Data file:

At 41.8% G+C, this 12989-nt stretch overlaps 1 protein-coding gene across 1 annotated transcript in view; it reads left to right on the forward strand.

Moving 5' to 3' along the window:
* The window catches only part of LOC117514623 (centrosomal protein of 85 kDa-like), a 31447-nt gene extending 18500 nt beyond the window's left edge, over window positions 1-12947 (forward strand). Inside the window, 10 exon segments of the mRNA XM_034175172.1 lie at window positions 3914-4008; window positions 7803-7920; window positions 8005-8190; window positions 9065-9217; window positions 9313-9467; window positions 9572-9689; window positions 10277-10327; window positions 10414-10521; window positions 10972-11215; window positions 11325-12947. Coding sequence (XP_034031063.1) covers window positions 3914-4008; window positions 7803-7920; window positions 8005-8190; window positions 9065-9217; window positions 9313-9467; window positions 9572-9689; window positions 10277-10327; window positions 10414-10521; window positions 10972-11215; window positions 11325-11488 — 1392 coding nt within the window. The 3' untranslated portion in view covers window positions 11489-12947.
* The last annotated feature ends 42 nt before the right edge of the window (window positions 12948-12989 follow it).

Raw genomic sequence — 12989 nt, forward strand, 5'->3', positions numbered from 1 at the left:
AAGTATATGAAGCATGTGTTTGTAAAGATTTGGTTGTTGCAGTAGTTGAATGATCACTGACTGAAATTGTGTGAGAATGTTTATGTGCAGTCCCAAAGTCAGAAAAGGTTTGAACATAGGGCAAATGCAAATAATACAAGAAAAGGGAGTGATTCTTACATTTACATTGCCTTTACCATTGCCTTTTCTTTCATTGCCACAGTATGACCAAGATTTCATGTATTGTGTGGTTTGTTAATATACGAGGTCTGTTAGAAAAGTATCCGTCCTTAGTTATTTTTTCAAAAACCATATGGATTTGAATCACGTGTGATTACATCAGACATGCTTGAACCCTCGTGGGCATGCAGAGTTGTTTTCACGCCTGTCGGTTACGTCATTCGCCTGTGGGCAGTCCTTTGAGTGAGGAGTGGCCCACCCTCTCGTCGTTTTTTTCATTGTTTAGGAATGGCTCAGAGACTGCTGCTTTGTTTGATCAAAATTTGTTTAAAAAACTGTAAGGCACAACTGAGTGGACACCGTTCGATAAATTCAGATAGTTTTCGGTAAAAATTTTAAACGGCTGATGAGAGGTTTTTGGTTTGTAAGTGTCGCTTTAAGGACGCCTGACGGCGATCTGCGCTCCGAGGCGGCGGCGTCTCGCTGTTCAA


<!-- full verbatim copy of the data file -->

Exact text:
At 41.8% G+C, this 12989-nt stretch overlaps 1 protein-coding gene across 1 annotated transcript in view; it reads left to right on the forward strand.

Moving 5' to 3' along the window:
* The window catches only part of LOC117514623 (centrosomal protein of 85 kDa-like), a 31447-nt gene extending 18500 nt beyond the window's left edge, over window positions 1-12947 (forward strand). Inside the window, 10 exon segments of the mRNA XM_034175172.1 lie at window positions 3914-4008; window positions 7803-7920; window positions 8005-8190; window positions 9065-9217; window positions 9313-9467; window positions 9572-9689; window positions 10277-10327; window positions 10414-10521; window positions 10972-11215; window positions 11325-12947. Coding sequence (XP_034031063.1) covers window positions 3914-4008; window positions 7803-7920; window positions 8005-8190; window positions 9065-9217; window positions 9313-9467; window positions 9572-9689; window positions 10277-10327; window positions 10414-10521; window positions 10972-11215; window positions 11325-11488 — 1392 coding nt within the window. The 3' untranslated portion in view covers window positions 11489-12947.
* The last annotated feature ends 42 nt before the right edge of the window (window positions 12948-12989 follow it).

Raw genomic sequence — 12989 nt, forward strand, 5'->3', positions numbered from 1 at the left:
AAGTATATGAAGCATGTGTTTGTAAAGATTTGGTTGTTGCAGTAGTTGAATGATCACTGACTGAAATTGTGTGAGAATGTTTATGTGCAGTCCCAAAGTCAGAAAAGGTTTGAACATAGGGCAAATGCAAATAATACAAGAAAAGGGAGTGATTCTTACATTTACATTGCCTTTACCATTGCCTTTTCTTTCATTGCCACAGTATGACCAAGATTTCATGTATTGTGTGGTTTGTTAATATACGAGGTCTGTTAGAAAAGTATCCGTCCTTAGTTATTTTTTCAAAAACCATATGGATTTGAATCACGTGTGATTACATCAGACATGCTTGAACCCTCGTGGGCATGCAGAGTTGTTTTCACGCCTGTCGGTTACGTCATTCGCCTGTGGGCAGTCCTTTGAGTGAGGAGTGGCCCACCCTCTCGTCGTTTTTTTCATTGTTTAGGAATGGCTCAGAGACTGCTGCTTTGTTTGATCAAAATTTGTTTAAAAAACTGTAAGGCACAACTGAGTGGACACCGTTCGATAAATTCAGATAGTTTTCGGTAAAAATTTTAAACGGCTGATGAGAGGTTTTTGGTTTGTAAGTGTCGCTTTAAGGACGCCTGACGGCGATCTGCGCTCCGAGGCGGCGGCGTCTCGCTGTTCAA